As predicted, the ants showed a strong preference for gliding toward white sheets, and after that, toward the lighter shades of gray, like the lichen-covered bark of rainforest trees. The red sheet performed poorly. It seems that Cephalotes atratus, like most insects, cannot see red.
“You don’t need wings in order to fly,” Dudley summarized. “Ants are derivative. They are very recent, relative to other insects—they don’t turn up until the Cretaceous—so they’re not the missing link, or anything. They just demonstrate feasibility. Or plausibility. It looks as if in insect evolution, controlled aerial behavior precedes the origin of wings.”
The evolutionary implications are important, and Yanoviak and friends have given us a new fable, besides. As a rule, the parable of the social insects is told as a cautionary tale: The hive, the nest, the termite mound are evoked as warnings about the direction human society is headed. So it is cheering to learn that individual workers of Cephalotes atratus are not, after all, just expendable cogs in the machine. Their lives are regimented, surely, but not entirely bleak and Orwellian.
“Ant workers, even though they’re reproductively sterile, are valuable,” said Dudley. “There’s something clever going on.”
In other recent trips to Peru and Panama, the team of Yanoviak, Dudley, and Kaspari doggedly dropped small creatures from the trees. They discovered that Cephalotes atratus is not the only gliding ant. Most species of its tribe, the Cephalotini, seem to be gliders. The tribe has a number of pre-adaptations that facilitate gliding, among them long, flattened hind legs that seem to have a winglike function and a broad, flattened head, flaring toward the neck, that may serve as a rudder. “We’re doing ablation experiments, removing some legs and other parts,” Dudley said. “Cephalotes workers can do this—glide back to the tree—without the abdomen, which is really weird. It’s 40 percent of their weight. They compensate with leg motions.”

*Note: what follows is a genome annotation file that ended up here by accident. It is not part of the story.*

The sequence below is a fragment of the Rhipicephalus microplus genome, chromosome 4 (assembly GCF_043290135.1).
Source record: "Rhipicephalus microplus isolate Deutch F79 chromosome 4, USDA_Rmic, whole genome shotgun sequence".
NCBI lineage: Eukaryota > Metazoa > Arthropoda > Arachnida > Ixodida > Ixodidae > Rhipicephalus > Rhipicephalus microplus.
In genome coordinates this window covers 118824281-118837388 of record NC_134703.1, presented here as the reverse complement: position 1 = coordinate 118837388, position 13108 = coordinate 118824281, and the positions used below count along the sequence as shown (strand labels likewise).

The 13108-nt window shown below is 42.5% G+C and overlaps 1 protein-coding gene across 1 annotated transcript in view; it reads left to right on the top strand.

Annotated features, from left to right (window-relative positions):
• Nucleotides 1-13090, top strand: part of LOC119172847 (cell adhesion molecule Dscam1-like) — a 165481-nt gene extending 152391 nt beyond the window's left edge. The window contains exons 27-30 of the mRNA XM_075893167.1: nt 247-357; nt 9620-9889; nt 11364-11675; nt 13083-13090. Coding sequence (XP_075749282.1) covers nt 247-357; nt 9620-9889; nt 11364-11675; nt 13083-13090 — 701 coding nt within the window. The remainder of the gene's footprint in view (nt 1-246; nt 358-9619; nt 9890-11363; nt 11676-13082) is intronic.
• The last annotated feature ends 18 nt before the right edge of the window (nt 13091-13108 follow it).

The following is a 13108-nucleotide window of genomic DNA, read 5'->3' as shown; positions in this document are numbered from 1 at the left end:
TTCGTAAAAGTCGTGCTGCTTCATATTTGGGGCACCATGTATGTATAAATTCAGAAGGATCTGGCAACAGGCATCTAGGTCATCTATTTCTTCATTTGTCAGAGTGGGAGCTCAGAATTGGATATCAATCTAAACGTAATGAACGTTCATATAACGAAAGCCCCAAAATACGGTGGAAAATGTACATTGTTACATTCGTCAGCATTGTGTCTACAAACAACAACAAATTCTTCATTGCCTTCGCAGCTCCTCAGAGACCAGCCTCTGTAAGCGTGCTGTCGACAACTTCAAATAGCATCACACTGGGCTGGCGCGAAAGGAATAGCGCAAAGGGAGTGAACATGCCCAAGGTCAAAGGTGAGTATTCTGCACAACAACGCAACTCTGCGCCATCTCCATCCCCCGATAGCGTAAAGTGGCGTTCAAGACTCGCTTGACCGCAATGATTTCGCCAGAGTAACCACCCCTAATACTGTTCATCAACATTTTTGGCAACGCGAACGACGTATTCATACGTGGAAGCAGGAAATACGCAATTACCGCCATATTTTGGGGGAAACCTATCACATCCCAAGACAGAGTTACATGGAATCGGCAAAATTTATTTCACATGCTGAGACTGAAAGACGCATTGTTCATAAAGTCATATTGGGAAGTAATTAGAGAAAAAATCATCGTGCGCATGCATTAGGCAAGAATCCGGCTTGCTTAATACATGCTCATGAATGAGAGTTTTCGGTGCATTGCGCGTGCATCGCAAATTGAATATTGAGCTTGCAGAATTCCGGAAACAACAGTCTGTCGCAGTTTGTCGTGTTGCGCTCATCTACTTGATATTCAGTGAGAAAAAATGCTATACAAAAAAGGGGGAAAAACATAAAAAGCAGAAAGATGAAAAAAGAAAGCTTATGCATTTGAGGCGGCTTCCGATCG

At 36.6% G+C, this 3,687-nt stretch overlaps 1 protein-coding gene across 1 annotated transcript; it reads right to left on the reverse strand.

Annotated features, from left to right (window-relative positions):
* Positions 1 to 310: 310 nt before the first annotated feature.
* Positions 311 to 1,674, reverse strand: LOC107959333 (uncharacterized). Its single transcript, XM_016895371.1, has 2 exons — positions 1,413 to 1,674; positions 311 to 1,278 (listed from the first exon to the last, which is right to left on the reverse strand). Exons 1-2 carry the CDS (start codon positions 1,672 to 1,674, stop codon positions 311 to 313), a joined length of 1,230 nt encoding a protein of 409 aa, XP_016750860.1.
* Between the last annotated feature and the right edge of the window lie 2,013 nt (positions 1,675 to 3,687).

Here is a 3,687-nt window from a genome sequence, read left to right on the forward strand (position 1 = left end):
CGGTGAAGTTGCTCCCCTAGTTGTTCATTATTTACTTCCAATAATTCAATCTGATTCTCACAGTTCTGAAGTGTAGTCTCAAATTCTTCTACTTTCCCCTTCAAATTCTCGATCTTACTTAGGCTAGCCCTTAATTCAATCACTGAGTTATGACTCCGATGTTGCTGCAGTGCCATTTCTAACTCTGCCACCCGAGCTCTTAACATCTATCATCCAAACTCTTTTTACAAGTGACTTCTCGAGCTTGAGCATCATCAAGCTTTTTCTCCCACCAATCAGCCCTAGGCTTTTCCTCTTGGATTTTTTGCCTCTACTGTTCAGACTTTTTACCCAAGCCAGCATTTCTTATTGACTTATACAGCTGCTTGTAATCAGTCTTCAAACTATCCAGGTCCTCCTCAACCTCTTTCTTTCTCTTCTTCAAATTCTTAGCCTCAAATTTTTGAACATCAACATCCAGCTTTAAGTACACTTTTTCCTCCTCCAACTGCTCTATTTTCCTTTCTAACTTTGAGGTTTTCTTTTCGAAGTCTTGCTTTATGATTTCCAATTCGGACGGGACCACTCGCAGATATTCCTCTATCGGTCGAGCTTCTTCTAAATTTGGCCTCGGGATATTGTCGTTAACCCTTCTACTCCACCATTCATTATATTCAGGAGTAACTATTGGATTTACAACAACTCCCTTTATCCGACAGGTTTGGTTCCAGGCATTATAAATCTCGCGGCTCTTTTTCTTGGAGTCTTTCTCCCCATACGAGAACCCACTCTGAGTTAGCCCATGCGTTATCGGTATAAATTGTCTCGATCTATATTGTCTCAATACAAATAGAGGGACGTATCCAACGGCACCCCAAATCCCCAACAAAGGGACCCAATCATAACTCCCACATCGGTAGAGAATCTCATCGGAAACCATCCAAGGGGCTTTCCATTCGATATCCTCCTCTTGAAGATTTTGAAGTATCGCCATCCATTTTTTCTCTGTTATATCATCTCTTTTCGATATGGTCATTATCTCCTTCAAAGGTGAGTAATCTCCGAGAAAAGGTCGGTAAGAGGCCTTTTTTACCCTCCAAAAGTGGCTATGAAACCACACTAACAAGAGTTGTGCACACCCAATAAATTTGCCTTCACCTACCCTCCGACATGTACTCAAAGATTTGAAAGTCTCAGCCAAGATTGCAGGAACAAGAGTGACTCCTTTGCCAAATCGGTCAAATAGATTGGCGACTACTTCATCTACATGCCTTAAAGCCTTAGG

Larval stick insects and larval mantids—praying mantises—are gliders, too,” Dudley said. “We also dropped some larval grasshoppers, which look like adult grasshoppers but just don’t have wings until the final molt. They’re up there in the trees, and they can also do this gliding behavior. There are larval homopterans—aphid relatives—that do it, as well. And larval cockroaches. All the basal insect groups that we’ve looked at, thus far, have at least some representatives that do this. And spiders. There are some arboreal spiders that Steve’s been working on in Panama. They’re really flattened— they live under bark—and they’re kind of crablike in shape, with these legs sticking off to side. You drop them, and they go headfirst at this beautiful 45-degree angle, whoosh, straight back into the tree trunk.” He paused, considered. “Scorpions don’t do it. Basically we’re dropping everything.”
The team removed different appendages of silverfish to test the effect on glide performance. Every amputation degraded performance somewhat, but some proved much more degrading than others. The removal of antennae seemed to have small effect. The progressive removal of the three long terminal filaments had a large effect, impairing glide performance in a dramatic way. It appears that silverfish are primarily ruddering with their tail streamers.
Who ever dreamed that silverfish, those primitive, slithery, soft-bodied, silver-gray habitués of book bindings and bathroom sinks might deploy their tail filaments to slip the surly bonds of earth and fly from the trees? It turns out that the myths of Icarus, Pegasus, Peter Pan, Superman, Dumbo the Elephant, Santa’s reindeer, and the like, are more archetypical, even primordial, than we imagined. The dream of flight dates back at least 300 million years. The dream illuminated, in a dim-witted way, the tiny paired ganglia of the arthropod brain, on that great day late in the Paleozoic, 100 feet above ground, on the leaf-scarred trunk of a giant scale tree, when some Orville Wright of a silverfish looked down on the steamy coalswamp forest below and asked itself, Why not?
For 15 years, Steve Yanoviak has climbed trees everywhere he’s gone. Over time, he has ruthlessly pared away all excess from the small lumbar pack he carries up into the trees with him. His first two digital cameras were casualties of the heights and he is now on his third. Occasionally he brings a video camera and small tripod. When he first started climbing trees, he wore hiking boots, but these provide poor traction in rain, when branches grow slippery. For a time he climbed barefoot, which gave him a better grip on the branch, and of late he has shifted to socks, for the modicum of protection they offer against bites and stings.